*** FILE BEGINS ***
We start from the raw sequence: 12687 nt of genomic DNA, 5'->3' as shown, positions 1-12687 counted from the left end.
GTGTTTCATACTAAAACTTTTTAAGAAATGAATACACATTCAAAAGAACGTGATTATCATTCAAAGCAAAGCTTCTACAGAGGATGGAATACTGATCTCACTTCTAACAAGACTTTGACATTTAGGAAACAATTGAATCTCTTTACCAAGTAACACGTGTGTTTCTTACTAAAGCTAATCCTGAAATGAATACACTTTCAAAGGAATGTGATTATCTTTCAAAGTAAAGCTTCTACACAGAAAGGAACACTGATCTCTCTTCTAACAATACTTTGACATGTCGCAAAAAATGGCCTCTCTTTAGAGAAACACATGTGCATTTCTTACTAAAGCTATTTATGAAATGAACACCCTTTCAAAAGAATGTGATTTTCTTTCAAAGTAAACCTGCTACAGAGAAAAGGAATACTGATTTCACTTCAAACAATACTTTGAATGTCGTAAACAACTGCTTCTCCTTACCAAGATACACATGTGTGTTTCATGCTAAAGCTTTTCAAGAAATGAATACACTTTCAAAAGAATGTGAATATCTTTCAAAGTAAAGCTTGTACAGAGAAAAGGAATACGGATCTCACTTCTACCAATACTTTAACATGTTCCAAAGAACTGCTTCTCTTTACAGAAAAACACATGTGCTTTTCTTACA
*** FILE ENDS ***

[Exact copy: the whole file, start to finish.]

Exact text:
We start from the raw sequence: 12687 nt of genomic DNA, 5'->3' as shown, positions 1-12687 counted from the left end.
GTGTTTCATACTAAAACTTTTTAAGAAATGAATACACATTCAAAAGAACGTGATTATCATTCAAAGCAAAGCTTCTACAGAGGATGGAATACTGATCTCACTTCTAACAAGACTTTGACATTTAGGAAACAATTGAATCTCTTTACCAAGTAACACGTGTGTTTCTTACTAAAGCTAATCCTGAAATGAATACACTTTCAAAGGAATGTGATTATCTTTCAAAGTAAAGCTTCTACACAGAAAGGAACACTGATCTCTCTTCTAACAATACTTTGACATGTCGCAAAAAATGGCCTCTCTTTAGAGAAACACATGTGCATTTCTTACTAAAGCTATTTATGAAATGAACACCCTTTCAAAAGAATGTGATTTTCTTTCAAAGTAAACCTGCTACAGAGAAAAGGAATACTGATTTCACTTCAAACAATACTTTGAATGTCGTAAACAACTGCTTCTCCTTACCAAGATACACATGTGTGTTTCATGCTAAAGCTTTTCAAGAAATGAATACACTTTCAAAAGAATGTGAATATCTTTCAAAGTAAAGCTTGTACAGAGAAAAGGAATACGGATCTCACTTCTACCAATACTTTAACATGTTCCAAAGAACTGCTTCTCTTTACAGAAAAACACATGTGCTTTTCTTACA